Grace Sojan retired to live in Perth sometime in the mid-1930s, and she was living in Leederville when she died in 1938 aged 60.  Sometime between her husband’s death in 1920 and the acquisition of the Dongara stores and residence by Rur Singh, Grace and her children moved to live in the river side cottage.  In June 1945, seven years after Grace’s death, a large flood severely damaged the cottage and it is likely that it was demolished sometime after that inundation.  Although Grace had been dead for some years, the cottage was still clearly associated with her presence and the Sojan Singh name by the local community.  Flooding has now destroyed all of the old cottages that once sat along the south bank of the river, the last one being lost in the flood of 1971.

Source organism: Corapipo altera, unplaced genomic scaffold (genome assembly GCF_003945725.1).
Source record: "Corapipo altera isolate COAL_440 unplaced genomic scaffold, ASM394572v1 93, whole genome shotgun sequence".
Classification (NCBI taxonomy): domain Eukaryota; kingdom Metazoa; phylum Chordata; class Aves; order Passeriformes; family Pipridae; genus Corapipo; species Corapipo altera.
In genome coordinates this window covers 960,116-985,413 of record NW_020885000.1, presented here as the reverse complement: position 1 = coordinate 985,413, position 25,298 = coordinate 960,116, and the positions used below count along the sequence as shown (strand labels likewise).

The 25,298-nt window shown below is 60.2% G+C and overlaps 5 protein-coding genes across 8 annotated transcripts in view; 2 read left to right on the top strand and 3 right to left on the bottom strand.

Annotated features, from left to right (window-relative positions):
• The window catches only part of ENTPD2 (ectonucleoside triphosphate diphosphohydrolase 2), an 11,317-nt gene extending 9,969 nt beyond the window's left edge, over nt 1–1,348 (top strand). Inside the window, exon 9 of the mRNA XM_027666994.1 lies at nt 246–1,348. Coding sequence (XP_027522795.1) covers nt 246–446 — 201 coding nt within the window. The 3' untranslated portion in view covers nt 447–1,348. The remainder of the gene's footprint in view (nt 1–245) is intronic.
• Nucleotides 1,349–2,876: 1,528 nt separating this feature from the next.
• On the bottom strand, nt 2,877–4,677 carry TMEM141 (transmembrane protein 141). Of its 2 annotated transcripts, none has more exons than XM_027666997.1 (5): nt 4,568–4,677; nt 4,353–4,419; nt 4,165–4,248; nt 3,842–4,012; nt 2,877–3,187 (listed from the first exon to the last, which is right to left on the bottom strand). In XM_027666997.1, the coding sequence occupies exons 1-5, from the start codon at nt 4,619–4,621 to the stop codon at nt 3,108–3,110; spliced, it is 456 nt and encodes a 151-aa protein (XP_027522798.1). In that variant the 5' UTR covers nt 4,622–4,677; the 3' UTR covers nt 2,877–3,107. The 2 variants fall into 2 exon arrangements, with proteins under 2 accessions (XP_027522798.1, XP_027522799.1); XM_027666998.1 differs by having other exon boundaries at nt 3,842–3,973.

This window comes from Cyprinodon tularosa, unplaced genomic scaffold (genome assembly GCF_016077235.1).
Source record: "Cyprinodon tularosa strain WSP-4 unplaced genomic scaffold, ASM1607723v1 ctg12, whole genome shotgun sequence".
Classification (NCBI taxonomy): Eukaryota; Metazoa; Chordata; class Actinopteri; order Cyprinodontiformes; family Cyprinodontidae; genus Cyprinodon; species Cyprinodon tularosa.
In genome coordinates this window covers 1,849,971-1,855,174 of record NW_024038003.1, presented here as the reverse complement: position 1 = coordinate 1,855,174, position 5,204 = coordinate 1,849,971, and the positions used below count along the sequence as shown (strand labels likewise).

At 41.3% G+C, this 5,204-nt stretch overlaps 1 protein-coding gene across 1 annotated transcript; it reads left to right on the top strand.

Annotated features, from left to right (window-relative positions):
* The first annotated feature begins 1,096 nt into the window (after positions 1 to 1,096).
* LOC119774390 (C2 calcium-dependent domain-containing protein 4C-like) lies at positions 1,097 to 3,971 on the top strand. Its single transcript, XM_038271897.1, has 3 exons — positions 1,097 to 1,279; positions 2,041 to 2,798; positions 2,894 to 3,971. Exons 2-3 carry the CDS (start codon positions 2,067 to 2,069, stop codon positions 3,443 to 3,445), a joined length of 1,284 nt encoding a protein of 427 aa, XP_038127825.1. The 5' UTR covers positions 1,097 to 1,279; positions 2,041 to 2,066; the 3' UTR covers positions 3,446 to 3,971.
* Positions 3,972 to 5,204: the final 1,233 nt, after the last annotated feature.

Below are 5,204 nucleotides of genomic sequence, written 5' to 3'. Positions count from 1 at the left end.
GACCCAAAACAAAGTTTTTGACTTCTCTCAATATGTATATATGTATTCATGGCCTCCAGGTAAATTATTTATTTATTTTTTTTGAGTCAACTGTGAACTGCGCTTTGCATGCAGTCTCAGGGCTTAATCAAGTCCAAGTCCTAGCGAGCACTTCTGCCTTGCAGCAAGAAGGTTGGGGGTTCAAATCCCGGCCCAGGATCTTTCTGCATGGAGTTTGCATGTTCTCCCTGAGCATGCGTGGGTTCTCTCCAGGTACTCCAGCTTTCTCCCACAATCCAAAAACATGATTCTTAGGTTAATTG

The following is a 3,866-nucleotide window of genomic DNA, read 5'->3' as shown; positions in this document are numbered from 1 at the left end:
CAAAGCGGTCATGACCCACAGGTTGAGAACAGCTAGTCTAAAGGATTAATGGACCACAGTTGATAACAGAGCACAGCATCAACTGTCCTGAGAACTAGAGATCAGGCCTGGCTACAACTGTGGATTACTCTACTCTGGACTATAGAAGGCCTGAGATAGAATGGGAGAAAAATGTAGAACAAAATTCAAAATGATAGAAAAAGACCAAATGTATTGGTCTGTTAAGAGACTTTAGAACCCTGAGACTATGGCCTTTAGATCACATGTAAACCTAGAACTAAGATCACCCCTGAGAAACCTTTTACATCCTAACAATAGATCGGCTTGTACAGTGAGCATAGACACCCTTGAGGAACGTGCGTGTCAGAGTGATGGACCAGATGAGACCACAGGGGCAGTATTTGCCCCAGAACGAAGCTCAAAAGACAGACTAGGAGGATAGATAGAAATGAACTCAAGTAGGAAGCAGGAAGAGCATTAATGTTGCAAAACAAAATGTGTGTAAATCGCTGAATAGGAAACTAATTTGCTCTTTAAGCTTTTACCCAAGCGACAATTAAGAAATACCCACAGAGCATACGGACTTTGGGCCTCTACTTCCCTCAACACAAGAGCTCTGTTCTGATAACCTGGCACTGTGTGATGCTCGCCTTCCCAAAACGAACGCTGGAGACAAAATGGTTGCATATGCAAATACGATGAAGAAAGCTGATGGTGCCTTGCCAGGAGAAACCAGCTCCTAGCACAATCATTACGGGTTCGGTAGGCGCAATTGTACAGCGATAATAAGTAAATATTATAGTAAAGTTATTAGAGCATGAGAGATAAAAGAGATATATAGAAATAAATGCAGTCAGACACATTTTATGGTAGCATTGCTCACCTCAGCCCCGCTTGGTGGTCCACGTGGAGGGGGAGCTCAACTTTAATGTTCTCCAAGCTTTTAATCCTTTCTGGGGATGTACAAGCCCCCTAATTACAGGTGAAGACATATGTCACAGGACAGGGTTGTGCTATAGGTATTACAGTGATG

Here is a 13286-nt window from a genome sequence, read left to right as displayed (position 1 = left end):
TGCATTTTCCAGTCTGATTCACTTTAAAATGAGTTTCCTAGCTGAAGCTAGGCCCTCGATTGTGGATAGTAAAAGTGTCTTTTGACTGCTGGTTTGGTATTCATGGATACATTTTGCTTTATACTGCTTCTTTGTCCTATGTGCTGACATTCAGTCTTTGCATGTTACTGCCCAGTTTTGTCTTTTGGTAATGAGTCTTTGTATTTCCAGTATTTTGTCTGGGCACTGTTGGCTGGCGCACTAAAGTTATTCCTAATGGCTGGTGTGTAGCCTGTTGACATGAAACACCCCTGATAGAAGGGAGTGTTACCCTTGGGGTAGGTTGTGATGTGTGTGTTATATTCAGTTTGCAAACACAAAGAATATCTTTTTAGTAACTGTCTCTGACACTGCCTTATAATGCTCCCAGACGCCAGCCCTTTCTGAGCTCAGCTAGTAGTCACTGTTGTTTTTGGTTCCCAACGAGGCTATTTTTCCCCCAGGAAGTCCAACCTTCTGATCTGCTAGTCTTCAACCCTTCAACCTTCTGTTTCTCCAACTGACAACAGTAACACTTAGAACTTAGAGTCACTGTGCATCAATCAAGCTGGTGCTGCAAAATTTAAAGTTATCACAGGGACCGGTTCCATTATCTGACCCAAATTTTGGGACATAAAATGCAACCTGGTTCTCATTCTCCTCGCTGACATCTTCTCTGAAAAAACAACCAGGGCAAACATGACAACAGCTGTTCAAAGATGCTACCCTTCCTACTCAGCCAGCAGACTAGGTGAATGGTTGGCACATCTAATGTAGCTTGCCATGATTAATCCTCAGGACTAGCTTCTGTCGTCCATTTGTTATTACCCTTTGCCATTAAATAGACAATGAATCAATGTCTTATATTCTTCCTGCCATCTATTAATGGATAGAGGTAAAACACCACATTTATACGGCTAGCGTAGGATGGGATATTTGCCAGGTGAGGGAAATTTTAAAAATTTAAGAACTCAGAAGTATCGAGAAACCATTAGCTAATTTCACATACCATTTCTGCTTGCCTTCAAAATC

Mrs Sojan’s cottage, showing the severe damage from the 1945 flood.  The Catholic Church of the Holy Family (1907-1980) is on the horizon to the left.  | IRME 2835

4. Dongara – Old Police Station (Museum), 5 Waldeck Street

The Old Police Station and Courthouse (now the Irwin Districts Museum) was built in 1871, and was the chief administrative facility in the town well into the mid-20th century.  Apart from their policing duties, police officers also registered births, deaths and marriages, conducted censuses, and undertook many other public service roles.  The building played a key role in the lives of many Dongara Sikhs.